• Choice and agency is so vital to our mental health and wellbeing, and this past year our agency has been utterly eroded by the lockdowns. (Getty Images)Source: Getty Images
My partner and I started with the smallest steps, into our small front garden, with blankets and books.
By
Matilda Dixon-Smith

9 Apr 2021 - 8:28 AM  UPDATED 9 Apr 2021 - 8:28 AM

I have often struggled with agoraphobia, a common anxiety disorder where a person is afraid of leaving environments they consider to be safe or well-known. I frequently find it nearly impossible to leave the ‘safe zone’ of my house, even to go to the local shops or walk my dog to the park. What scares me most is being stuck in public and being unable to control my response – descending into panic. When the agoraphobia happens, it can be a scary, lonely chokehold on my life. 

Imagine getting ready for a day out: you’ve gotten dressed, put on your shoes, cleaned your teeth and packed your bag. You pick up your keys and ready yourself to step outside the front door and face the outside world – but something is holding you back. 

What scares me most is being stuck in public and being unable to control my response – descending into panic. 

Anxiety begins to coat your throat, thickens your tongue. Perhaps you noticed it when you were lacing up your shoes. Maybe, when you packed your bag, your hands shook. Or, while cleaning your teeth, your stomach was churning in time with the swishing of your toothbrush. And just like that, you can’t make it out of the house today and you’re stuck inside again, afraid. 

The irony, of course, is that my agoraphobia has coincided with COVID and the series of lengthy lockdowns that washed over western Melbourne earlier, where I live. 

In isolation, as my personal bubble shrunk, so too has the world around me. At times, it felt like all of us are stuck in a kind of forced agoraphobia, where the insides of our flats and houses are our ‘safe zones’ and the outside world is deemed ‘unsafe’ for us to venture into. 

Perhaps this has contributed to my growing sense of claustrophobia, but it has also helped me tackle my fears head-on.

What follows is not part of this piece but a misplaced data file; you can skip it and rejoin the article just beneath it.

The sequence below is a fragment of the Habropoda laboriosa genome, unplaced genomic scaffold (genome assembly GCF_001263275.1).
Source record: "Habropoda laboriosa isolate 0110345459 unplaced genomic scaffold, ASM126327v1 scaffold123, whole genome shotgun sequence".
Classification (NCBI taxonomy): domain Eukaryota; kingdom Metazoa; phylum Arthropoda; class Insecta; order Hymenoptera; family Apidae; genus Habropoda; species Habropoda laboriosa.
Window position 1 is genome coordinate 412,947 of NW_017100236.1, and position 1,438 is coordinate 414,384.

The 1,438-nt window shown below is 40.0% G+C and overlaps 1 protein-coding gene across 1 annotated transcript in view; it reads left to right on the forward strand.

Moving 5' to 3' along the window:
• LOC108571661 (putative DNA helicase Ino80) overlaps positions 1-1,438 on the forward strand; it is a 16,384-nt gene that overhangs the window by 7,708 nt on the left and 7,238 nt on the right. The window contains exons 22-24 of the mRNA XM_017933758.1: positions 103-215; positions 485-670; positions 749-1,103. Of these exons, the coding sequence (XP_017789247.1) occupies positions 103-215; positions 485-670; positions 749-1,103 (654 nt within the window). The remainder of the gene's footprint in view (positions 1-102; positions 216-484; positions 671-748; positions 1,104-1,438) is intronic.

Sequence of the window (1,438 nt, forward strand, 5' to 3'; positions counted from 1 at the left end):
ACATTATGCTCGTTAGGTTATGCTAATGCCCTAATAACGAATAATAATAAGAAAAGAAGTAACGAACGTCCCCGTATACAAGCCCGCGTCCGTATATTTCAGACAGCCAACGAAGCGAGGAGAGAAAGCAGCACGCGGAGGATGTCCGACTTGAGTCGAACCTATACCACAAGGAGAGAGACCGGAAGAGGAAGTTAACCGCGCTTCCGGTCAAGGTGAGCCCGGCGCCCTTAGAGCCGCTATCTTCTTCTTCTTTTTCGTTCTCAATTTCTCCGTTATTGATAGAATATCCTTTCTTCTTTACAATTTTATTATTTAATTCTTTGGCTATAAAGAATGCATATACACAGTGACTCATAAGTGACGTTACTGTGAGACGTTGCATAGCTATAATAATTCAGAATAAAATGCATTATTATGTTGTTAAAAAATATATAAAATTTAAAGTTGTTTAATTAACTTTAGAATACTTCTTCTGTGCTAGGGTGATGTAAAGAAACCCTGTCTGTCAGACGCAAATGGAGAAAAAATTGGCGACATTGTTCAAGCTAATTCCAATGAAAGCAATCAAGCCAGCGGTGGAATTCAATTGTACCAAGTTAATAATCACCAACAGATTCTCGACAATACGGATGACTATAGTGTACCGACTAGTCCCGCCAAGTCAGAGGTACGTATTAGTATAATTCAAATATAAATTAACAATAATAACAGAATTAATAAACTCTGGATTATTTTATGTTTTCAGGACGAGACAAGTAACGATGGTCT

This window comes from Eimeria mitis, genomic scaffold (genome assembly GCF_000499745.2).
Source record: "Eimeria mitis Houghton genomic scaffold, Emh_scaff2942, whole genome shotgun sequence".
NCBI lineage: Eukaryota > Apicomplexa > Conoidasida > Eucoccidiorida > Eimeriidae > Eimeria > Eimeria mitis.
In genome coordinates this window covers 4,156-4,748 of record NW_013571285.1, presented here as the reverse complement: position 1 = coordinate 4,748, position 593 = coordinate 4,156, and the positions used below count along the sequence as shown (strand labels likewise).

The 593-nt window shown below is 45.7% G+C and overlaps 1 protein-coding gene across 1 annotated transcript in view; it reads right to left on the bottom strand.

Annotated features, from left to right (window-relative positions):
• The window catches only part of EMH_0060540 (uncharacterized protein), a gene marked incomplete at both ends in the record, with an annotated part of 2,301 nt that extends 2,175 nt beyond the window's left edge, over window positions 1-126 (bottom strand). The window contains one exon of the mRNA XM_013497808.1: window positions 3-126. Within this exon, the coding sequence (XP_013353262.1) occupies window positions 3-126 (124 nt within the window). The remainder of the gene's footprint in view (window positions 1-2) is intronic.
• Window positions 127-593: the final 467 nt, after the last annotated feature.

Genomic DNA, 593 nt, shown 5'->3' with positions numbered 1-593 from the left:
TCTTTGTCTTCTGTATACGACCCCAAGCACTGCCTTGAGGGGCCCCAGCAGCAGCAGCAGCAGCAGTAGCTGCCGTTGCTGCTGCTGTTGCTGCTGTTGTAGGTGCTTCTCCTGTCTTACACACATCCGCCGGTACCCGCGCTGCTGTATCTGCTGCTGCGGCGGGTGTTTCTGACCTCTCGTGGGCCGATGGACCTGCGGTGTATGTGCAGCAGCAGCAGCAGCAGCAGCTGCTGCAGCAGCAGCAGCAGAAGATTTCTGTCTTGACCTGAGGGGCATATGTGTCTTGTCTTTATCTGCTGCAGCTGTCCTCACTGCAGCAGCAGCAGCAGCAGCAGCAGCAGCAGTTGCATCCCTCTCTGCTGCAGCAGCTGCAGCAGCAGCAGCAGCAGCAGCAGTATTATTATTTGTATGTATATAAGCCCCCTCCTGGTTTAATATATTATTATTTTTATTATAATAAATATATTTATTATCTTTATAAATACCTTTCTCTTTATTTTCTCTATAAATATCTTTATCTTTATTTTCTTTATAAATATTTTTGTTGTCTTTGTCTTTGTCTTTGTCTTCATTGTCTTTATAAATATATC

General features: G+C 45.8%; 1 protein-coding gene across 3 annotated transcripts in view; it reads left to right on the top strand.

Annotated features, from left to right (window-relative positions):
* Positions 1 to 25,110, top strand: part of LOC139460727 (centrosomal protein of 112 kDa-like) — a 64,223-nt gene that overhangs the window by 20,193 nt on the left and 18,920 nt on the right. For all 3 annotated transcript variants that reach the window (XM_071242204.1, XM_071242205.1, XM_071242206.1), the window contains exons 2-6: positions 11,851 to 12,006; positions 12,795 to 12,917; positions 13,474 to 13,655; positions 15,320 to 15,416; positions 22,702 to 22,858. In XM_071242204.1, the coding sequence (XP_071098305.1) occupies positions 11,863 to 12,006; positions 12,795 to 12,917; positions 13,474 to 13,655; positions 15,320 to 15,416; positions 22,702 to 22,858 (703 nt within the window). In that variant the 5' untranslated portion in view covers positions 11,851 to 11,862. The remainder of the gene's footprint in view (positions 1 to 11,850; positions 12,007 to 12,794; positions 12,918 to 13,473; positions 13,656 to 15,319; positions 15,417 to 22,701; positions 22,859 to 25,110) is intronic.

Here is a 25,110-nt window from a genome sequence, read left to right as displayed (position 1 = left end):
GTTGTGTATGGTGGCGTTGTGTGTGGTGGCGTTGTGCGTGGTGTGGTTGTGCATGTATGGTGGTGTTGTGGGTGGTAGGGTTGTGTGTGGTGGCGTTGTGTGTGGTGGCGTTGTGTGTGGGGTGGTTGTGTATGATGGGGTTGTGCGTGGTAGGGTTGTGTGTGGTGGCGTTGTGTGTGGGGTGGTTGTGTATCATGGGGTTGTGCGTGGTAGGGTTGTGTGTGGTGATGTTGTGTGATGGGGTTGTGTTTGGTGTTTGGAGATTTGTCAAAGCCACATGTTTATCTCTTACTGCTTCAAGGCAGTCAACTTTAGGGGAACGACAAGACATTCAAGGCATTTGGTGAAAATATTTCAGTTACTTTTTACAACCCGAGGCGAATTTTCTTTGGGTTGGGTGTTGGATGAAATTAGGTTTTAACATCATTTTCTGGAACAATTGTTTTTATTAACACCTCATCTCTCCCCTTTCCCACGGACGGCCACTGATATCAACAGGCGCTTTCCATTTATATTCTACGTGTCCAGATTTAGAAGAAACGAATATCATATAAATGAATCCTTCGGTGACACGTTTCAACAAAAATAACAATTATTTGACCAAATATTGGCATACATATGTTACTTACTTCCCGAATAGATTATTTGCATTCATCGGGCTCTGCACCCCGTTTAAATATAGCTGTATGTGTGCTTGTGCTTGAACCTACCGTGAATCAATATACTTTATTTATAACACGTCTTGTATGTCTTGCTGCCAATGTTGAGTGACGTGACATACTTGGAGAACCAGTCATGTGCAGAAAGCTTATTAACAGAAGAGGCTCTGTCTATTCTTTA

Choice and agency is so vital to our mental health and wellbeing, and this past year our agency has been utterly eroded by the lockdowns. Suddenly, often with little warning, we are told we are unable to leave the house except to shop or exercise. We are told we’re unable to travel more than five kilometres. We’re told we’re unable to meet our friends or family. Even sitting alone in a park with the sun is off-limits.

Eventually, the boredom, the yearning to be outside pushed me out the door – and into the garden. 

Eventually, the boredom, the yearning to be outside pushed me out the door – and into the garden. 

My partner and I started with the smallest steps, into our small front garden, with blankets and books. We sat in the sun and watched our masked neighbours passing by our front gate to exercise or shop. We pulled weeds and planted seeds we’d ordered online. We watched our dog play on the grass. And I learned to be outside again.

And once we’d made our way to the front garden, we took bigger steps, further. Soon, we were walking to the end of the block and back. Sure, I was sweating profusely and hyperventilating into my mask, but I was down the end of the block. And the rest of our neighbours were out on the street, walking their dogs, tending to their gardens or just taking advantage of being outside for as long as they could. This little community felt safer to me than it had before. 

Before long, I found that I could walk to a park ten minutes from my house and back.

Before long, I found that I could walk to a park ten minutes from my house and back. I comforted myself with the familiarity of my surroundings: neighbours I began to recognise, dogs my dog knew and loved to sniff, houses and gardens I remembered as we passed them on the street. My bubble grew bigger. 

I’m not ‘cured’ of agoraphobia, and some days it’s much harder than others to make it out the front door and into the garden, let alone to the end of the block. But when we have the choice to be outside, even for an hour a day, it’s important to take full advantage of that time.

COVID can be unpredictable, and the thought of more lockdowns is always one that produces a range of anxiety-fuelled responses. But it’s worth remembering that we’ll always be able to venture outside every day in our little bubbles - even if it’s one tentative step at a time.  

If you need immediate assistance or support contact Lifeline on 13 11 14. For further information contact Beyond Blue on 1300 22 4636 or talk to a medical professional or someone you trust.

Embrace Multicultural Mental Health also supports people from culturally and linguistically diverse backgrounds.

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